Friday, April 27, 2007

My Favorite Cosmetics


1) toothpaste: why can't I buy herbal toothpaste with myrrh and eucalyptus at home?

2) "Wash and Go"/Pert Plus knockoff, which is economical and amuses me because the label is in English

Wednesday, April 25, 2007

More Signs You've Been in Russia Too Long

A longer list is posted at http://peacecorpsonline.org/messages/messages/467/3677.html

Here are the ones I found personally relevant:

1. You have to think twice about throwing away an empty instant coffee jar.
2. You carry a plastic shopping bag with you "just in case".
3. You say he/she is "on the meeting" (instead of "at the" or "in a" meeting).
5. You answer the phone by saying "allo, allo, allo" before giving the caller a chance to respond.
6. You save table scraps for the cats living in the courtyard.
7. When crossing the street, you sprint.
8. In winter, you choose your route by determining which icicles are least likely to impale you in the head (this is a real problem that actually results in deaths each year when the ice melts and icicles fall)
9. You are impressed with the new model Lada or Volga car.
10. You hear the radio say it is zero degrees outside and you think it is a nice day for a change.

11. You argue with a taxi driver about a fare of 30 rubles ($2) to go 2 kilometers in a blizzard.
12. You are pleasantly surprised when there is toilet paper in the WC at work.
13. You are thrown off guard when the doorman at the nightclub is happy to see you.
14. Your not sure what to do you when the traffic cop only asks you to pay the official fine.
15. You wonder what the tax inspector really wants when she says everything is in order.
16. You plan your vacation around those times of the year when the hot water is turned off.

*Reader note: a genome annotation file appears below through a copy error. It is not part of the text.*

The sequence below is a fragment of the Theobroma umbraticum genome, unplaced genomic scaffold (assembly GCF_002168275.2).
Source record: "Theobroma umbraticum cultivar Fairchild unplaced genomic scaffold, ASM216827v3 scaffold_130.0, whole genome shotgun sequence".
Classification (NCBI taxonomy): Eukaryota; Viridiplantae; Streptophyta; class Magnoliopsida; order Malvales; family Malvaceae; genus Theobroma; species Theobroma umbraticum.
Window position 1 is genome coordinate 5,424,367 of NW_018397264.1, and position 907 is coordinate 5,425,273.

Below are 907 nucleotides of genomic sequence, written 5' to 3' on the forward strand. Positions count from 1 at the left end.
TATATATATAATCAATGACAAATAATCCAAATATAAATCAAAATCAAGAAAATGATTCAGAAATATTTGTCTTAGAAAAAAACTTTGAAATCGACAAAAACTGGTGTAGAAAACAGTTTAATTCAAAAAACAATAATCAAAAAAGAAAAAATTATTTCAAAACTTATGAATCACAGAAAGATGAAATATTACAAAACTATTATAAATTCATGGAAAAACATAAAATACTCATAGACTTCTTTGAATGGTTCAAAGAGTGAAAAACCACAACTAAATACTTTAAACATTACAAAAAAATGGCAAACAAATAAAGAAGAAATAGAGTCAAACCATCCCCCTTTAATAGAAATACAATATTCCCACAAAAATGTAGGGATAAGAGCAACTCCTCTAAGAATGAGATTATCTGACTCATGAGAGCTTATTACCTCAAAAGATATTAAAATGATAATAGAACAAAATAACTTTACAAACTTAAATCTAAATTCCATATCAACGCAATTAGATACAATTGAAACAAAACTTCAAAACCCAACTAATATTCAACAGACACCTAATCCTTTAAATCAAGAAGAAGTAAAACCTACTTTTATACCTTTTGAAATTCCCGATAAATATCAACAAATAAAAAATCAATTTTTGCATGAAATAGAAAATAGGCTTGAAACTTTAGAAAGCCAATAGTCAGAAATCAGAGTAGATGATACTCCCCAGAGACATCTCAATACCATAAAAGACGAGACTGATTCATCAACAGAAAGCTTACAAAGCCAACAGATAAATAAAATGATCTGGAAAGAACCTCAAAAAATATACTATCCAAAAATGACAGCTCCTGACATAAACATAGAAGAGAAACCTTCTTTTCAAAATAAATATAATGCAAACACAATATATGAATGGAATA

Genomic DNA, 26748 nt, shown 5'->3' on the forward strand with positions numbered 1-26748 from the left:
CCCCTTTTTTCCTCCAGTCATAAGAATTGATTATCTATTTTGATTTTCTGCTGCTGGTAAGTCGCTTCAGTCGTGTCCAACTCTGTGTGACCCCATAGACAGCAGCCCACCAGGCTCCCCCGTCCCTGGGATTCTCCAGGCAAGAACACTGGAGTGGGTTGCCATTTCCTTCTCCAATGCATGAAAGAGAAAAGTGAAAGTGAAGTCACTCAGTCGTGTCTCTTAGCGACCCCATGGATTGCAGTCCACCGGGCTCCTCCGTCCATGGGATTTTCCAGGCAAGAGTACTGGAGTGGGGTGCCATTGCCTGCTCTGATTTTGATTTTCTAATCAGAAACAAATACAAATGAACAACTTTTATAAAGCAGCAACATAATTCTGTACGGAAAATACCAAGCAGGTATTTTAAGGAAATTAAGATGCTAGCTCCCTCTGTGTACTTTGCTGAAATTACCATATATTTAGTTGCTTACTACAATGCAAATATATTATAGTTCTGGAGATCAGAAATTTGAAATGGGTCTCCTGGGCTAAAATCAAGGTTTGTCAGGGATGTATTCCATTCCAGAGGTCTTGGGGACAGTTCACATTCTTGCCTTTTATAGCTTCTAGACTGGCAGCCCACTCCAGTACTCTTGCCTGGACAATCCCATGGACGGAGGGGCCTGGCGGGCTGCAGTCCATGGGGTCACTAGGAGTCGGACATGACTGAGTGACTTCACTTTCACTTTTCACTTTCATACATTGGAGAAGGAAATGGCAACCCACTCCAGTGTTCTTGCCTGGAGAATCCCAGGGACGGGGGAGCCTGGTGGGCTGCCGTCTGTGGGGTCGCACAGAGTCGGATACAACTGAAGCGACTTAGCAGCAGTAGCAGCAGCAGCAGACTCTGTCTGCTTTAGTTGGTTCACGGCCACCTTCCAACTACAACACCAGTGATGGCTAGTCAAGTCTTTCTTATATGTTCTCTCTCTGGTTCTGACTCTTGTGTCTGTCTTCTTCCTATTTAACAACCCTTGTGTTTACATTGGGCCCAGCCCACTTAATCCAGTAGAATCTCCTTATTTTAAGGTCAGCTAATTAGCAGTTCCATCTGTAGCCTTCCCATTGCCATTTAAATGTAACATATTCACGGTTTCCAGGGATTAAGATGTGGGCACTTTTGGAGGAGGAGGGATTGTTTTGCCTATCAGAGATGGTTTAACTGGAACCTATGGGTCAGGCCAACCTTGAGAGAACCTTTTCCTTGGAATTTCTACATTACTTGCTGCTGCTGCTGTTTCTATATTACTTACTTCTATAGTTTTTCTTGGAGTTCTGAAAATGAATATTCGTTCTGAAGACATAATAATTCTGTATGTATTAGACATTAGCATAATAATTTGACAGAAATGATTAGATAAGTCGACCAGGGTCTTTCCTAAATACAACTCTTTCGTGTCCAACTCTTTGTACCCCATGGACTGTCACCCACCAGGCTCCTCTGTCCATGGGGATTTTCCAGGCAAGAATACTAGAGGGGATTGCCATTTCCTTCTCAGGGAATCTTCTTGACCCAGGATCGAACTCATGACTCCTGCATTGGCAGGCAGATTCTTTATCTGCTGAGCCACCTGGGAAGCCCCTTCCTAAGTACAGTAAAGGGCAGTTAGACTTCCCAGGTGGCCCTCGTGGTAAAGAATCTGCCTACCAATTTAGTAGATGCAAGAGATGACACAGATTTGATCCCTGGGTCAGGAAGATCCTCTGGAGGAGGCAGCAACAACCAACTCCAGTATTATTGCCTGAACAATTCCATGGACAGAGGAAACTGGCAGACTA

17. You are envious because your expat friend has smaller door keys than you have. Keys can double as self-defense weapon.
18. You go mushroom and berry picking out of necessity instead of recreation.
19. You know seven people whose favorite novel is "The Master and Margarita".
20. You change into tapochki (slippers) and wash your hands as soon as you walk into your apartment.

21. You can read bar-codes, and you start shopping for products by their country of production.
22. You know more than 60 Olgas.
23. You wear a wool hat in the sauna.
24. You put the empty bottle of wine on the floor in a restaurant.
25. You are rude to people at the airport for no reason.
26. You have to check your passport for an arrival-in-Russia date.
27. You think metal doors are a necessity.
28. You no longer feel like going to your "home" country.
29. You don't feel guilty about not paying on the trolley.
30. The elevator aroma seems reassuring somehow.

31. You no longer think washing clothes in the bathtub is an inconvenience.
32. You have to take E S L lessons before you go home.
33. When you know the Moscow Metro better than you know the subway system back home.
34. A weekend anywhere in the Baltics qualifies as a trip to the West.
35. You start buying Russian toilet paper.
36. You never smile in public when you're alone.
37. You know the official at the metro station/airport/border post/post office/railway station etc. etc. is going to say "nyet", but you argue anyway.
38. When you save tea-bags of Yorkshire Tea brought over specially from home to use for a second cup later....
39. When that strange pungent mix of odours of stale sawdust, sweat and grime in the metro makes you feel safe and at home....
40. When the word "salad" ceases for you to have anything to do with lettuce.
41. When mayonnaise becomes your dressing of choice

Subotnik




The Russian answer to spring cleaning is the tradition of subotnik, which began as an actual holiday during Soviet times, and now seems to generally refer to the idea of taking a day after the snow melts to clean everything up. A few weeks ago, all of the teachers and staff got together to clean up the trash, beer bottles and potato chip wrappings that had been thrown down the hill and crept into our yard. You can see Molly and I were hard at work as we meditated to help inspire everyone else's efforts.